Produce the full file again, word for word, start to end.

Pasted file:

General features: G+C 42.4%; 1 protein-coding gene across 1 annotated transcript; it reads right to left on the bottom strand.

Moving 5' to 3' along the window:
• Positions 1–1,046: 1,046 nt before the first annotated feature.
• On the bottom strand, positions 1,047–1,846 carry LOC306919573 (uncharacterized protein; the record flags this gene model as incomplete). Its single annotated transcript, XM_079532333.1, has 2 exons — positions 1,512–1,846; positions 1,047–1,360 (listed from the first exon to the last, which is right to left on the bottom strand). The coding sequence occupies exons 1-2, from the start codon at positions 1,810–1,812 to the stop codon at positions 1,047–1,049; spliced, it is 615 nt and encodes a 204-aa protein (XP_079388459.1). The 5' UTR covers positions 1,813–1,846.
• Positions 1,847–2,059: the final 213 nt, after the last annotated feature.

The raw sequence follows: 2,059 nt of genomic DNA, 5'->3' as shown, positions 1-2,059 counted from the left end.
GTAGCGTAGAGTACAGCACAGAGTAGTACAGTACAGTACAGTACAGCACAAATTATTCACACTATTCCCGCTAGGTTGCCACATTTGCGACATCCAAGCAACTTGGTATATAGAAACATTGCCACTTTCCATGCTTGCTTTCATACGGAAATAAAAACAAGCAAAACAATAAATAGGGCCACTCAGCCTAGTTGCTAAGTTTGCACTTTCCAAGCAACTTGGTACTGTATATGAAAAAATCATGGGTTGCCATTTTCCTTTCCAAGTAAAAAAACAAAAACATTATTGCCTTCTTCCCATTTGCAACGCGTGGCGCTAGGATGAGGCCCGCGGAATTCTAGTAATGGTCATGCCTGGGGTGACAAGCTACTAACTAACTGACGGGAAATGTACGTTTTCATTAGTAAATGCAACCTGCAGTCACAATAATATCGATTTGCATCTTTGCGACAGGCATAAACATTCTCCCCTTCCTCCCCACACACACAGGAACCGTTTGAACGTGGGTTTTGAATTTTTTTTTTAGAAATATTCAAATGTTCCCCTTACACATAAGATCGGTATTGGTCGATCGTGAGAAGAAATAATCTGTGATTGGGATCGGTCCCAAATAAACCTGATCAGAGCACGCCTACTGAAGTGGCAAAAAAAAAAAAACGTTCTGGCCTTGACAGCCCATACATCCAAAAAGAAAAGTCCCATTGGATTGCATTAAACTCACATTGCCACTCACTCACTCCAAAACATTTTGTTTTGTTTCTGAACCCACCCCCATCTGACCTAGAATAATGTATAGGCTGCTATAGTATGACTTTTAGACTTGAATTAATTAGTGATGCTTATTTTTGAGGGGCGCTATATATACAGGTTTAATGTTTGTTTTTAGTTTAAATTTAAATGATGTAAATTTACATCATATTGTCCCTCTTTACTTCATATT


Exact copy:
General features: G+C 42.4%; 1 protein-coding gene across 1 annotated transcript; it reads right to left on the bottom strand.

Moving 5' to 3' along the window:
• Positions 1–1,046: 1,046 nt before the first annotated feature.
• On the bottom strand, positions 1,047–1,846 carry LOC306919573 (uncharacterized protein; the record flags this gene model as incomplete). Its single annotated transcript, XM_079532333.1, has 2 exons — positions 1,512–1,846; positions 1,047–1,360 (listed from the first exon to the last, which is right to left on the bottom strand). The coding sequence occupies exons 1-2, from the start codon at positions 1,810–1,812 to the stop codon at positions 1,047–1,049; spliced, it is 615 nt and encodes a 204-aa protein (XP_079388459.1). The 5' UTR covers positions 1,813–1,846.
• Positions 1,847–2,059: the final 213 nt, after the last annotated feature.

The raw sequence follows: 2,059 nt of genomic DNA, 5'->3' as shown, positions 1-2,059 counted from the left end.
GTAGCGTAGAGTACAGCACAGAGTAGTACAGTACAGTACAGTACAGCACAAATTATTCACACTATTCCCGCTAGGTTGCCACATTTGCGACATCCAAGCAACTTGGTATATAGAAACATTGCCACTTTCCATGCTTGCTTTCATACGGAAATAAAAACAAGCAAAACAATAAATAGGGCCACTCAGCCTAGTTGCTAAGTTTGCACTTTCCAAGCAACTTGGTACTGTATATGAAAAAATCATGGGTTGCCATTTTCCTTTCCAAGTAAAAAAACAAAAACATTATTGCCTTCTTCCCATTTGCAACGCGTGGCGCTAGGATGAGGCCCGCGGAATTCTAGTAATGGTCATGCCTGGGGTGACAAGCTACTAACTAACTGACGGGAAATGTACGTTTTCATTAGTAAATGCAACCTGCAGTCACAATAATATCGATTTGCATCTTTGCGACAGGCATAAACATTCTCCCCTTCCTCCCCACACACACAGGAACCGTTTGAACGTGGGTTTTGAATTTTTTTTTTAGAAATATTCAAATGTTCCCCTTACACATAAGATCGGTATTGGTCGATCGTGAGAAGAAATAATCTGTGATTGGGATCGGTCCCAAATAAACCTGATCAGAGCACGCCTACTGAAGTGGCAAAAAAAAAAAAACGTTCTGGCCTTGACAGCCCATACATCCAAAAAGAAAAGTCCCATTGGATTGCATTAAACTCACATTGCCACTCACTCACTCCAAAACATTTTGTTTTGTTTCTGAACCCACCCCCATCTGACCTAGAATAATGTATAGGCTGCTATAGTATGACTTTTAGACTTGAATTAATTAGTGATGCTTATTTTTGAGGGGCGCTATATATACAGGTTTAATGTTTGTTTTTAGTTTAAATTTAAATGATGTAAATTTACATCATATTGTCCCTCTTTACTTCATATT